Akhilandeshvari literally means, in Sanskrit, “the goddess who is never not broken.” What a name! It sounds terrible to be her — what a bummer to be constantly broken. But in reality, as Stoneberg explains, her brokenness is exactly where she finds her power. She is constantly in flux, constantly changing, breaking herself into pieces, spinning herself like a whirling dervish trying to spin himself towards God. She never allows herself to become any kind of whole self with limitations.
And she’s got a sweet ride: a crocodile! Crocodiles represent our reptilian brain, the place where we feel fear. She does not reject her fear or let it control her, she rides the unpredictable waves of the river right on top of it.
This goddess teaches us that being broken can be powerful. That those times in our lives where we feel confused, and lost, and unsure, and afraid; when our routines change or we lose someone we love, or our hearts are broken into pieces, that we are in one of the most powerful states we could possibly be in. If we can rein in our fears, be with them, and ride them rather than letting them control us, we can become one with the changeability of the tides and let them take us somewhere new.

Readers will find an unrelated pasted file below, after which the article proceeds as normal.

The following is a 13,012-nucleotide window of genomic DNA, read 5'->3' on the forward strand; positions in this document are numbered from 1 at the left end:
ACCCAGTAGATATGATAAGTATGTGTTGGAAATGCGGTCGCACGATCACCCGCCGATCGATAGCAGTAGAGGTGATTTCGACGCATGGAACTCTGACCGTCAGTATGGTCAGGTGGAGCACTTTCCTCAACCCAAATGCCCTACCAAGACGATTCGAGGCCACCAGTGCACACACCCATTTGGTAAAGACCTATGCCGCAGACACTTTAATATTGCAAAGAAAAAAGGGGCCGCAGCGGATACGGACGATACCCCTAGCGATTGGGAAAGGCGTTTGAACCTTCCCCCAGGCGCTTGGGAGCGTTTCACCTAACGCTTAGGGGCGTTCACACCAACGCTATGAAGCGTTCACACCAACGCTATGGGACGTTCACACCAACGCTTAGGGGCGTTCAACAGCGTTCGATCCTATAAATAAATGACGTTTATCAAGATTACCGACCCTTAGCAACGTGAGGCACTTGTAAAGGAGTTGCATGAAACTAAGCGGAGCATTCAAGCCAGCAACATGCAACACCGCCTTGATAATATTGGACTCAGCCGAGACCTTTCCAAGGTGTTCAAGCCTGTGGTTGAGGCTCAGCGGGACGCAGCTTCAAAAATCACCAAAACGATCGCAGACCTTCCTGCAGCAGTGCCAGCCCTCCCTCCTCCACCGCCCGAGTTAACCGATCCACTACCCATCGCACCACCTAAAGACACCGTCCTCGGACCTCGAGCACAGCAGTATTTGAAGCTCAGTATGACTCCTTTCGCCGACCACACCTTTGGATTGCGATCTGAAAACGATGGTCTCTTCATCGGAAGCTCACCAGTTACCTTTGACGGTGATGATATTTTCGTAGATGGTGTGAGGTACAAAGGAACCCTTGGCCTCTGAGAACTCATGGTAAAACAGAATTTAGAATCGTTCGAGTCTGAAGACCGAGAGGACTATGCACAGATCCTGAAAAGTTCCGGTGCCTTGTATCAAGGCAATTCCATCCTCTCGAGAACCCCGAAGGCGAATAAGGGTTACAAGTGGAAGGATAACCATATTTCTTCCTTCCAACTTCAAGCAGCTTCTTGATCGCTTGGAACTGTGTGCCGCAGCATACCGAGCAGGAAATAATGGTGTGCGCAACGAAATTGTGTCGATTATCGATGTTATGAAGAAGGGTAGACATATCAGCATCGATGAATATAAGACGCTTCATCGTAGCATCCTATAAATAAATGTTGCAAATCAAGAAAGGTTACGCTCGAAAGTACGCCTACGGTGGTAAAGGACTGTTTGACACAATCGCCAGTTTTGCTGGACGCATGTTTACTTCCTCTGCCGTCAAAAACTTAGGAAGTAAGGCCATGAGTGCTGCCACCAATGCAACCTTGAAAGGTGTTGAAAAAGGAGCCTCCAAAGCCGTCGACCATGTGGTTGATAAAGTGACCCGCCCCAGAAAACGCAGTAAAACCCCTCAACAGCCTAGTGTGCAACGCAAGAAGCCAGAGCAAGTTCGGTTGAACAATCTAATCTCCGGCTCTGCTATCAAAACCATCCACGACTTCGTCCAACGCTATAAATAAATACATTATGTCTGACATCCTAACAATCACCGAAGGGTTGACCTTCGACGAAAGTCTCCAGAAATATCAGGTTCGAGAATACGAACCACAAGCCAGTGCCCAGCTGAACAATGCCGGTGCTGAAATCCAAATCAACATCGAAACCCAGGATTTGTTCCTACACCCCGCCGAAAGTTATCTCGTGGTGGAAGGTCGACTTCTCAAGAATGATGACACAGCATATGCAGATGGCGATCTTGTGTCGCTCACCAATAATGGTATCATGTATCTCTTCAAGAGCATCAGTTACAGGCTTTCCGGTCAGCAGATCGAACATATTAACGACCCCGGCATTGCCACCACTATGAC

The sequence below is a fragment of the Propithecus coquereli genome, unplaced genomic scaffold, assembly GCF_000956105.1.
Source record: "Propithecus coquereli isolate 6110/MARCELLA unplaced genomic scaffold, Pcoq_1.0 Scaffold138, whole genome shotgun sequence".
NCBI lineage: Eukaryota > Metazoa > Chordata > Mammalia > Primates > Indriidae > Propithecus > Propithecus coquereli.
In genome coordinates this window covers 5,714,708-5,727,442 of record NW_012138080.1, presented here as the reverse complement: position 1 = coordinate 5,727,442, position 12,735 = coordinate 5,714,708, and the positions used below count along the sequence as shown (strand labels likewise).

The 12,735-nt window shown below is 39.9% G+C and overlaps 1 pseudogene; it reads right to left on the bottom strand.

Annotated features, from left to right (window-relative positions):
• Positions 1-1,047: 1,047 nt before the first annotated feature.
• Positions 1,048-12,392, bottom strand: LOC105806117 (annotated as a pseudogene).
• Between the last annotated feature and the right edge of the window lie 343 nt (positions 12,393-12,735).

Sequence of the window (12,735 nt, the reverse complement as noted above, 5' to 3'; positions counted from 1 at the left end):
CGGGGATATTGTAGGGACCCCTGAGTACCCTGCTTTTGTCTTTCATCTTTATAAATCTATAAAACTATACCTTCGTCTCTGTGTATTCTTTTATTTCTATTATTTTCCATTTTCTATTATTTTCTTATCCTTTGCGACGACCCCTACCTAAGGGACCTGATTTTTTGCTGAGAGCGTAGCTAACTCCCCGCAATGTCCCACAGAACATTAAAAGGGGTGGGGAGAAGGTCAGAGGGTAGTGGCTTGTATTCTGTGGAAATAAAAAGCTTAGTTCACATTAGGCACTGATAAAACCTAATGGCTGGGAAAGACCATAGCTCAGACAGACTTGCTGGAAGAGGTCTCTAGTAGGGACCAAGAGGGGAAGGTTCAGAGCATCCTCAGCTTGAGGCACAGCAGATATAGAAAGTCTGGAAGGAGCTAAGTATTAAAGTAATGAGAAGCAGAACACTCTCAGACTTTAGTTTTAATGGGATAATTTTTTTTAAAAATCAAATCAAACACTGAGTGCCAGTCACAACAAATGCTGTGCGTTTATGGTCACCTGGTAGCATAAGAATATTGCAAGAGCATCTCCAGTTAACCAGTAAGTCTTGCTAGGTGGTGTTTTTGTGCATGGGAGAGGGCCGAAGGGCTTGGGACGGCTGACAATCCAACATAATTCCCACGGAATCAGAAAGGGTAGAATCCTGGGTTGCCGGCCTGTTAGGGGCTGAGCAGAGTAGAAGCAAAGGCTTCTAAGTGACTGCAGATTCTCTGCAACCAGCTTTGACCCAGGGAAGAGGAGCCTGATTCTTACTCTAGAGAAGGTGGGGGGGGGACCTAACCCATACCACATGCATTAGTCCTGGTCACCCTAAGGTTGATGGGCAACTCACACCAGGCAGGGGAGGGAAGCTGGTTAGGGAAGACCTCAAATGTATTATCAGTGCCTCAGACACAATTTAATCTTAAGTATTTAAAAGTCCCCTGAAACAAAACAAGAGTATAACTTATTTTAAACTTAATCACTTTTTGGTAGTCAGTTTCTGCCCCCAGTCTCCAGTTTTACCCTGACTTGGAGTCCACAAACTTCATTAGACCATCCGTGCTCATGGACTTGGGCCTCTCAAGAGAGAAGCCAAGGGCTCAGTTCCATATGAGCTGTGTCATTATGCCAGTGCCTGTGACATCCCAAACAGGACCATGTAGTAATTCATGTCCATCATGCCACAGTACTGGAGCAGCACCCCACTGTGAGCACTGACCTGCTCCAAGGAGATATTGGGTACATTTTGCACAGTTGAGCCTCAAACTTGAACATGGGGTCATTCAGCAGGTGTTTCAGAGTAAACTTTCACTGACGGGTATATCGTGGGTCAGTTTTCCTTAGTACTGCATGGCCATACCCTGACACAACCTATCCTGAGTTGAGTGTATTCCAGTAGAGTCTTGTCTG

Routine has its place–understanding who you are and what you want from the world is incredibly important. But it can also become toxic if you are too attached to the way things “should be.” When we practice our yoga, we move through our bodies and our breath and try to make new space where things were blocked or locked out. We are essentially allowing ourselves to become broken again, to see the world in a new way, to become empowered.
Notes sourced from